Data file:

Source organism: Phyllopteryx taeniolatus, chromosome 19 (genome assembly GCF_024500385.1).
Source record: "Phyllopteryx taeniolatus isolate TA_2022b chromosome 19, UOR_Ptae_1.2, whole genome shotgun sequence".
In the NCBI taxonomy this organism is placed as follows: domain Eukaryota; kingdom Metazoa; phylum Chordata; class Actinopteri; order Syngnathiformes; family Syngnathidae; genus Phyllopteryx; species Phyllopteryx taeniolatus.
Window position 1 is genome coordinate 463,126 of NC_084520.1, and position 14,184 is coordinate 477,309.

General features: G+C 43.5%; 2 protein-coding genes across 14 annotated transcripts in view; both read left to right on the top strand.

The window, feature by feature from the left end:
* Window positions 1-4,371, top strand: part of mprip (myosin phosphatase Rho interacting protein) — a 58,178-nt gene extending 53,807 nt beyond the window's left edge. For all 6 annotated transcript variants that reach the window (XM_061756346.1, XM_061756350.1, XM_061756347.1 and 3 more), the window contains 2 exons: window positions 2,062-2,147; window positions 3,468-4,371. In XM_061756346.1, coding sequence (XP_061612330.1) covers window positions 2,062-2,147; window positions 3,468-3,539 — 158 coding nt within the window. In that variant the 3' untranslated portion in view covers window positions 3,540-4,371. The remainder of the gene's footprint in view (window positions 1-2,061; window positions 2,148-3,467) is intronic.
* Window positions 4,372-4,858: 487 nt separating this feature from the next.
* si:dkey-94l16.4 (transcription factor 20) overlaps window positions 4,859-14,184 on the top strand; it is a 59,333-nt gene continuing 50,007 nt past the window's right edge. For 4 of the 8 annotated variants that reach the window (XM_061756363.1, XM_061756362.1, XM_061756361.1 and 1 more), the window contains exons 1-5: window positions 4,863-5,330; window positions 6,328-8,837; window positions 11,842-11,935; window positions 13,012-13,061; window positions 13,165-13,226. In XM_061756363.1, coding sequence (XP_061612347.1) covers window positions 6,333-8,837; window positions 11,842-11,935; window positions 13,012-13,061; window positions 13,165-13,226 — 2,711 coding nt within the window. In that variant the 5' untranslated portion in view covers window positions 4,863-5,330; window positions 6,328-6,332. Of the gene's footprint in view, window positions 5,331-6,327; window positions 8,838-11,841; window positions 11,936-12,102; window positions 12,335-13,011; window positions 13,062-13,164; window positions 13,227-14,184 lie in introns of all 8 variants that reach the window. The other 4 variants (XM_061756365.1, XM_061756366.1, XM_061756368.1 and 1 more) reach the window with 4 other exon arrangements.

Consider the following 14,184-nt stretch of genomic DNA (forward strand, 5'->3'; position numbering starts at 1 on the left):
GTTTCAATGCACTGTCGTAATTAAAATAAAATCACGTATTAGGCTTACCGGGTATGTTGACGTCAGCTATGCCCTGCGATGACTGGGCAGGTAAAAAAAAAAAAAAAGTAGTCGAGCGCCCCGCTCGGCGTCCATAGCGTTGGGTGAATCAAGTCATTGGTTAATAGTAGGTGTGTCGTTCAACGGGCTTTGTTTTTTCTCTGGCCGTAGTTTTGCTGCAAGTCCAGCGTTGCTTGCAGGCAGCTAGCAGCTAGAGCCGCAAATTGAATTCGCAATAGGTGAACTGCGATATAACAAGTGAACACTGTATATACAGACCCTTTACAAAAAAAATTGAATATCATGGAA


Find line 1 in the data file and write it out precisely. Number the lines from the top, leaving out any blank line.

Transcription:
Source organism: Phyllopteryx taeniolatus, chromosome 19 (genome assembly GCF_024500385.1).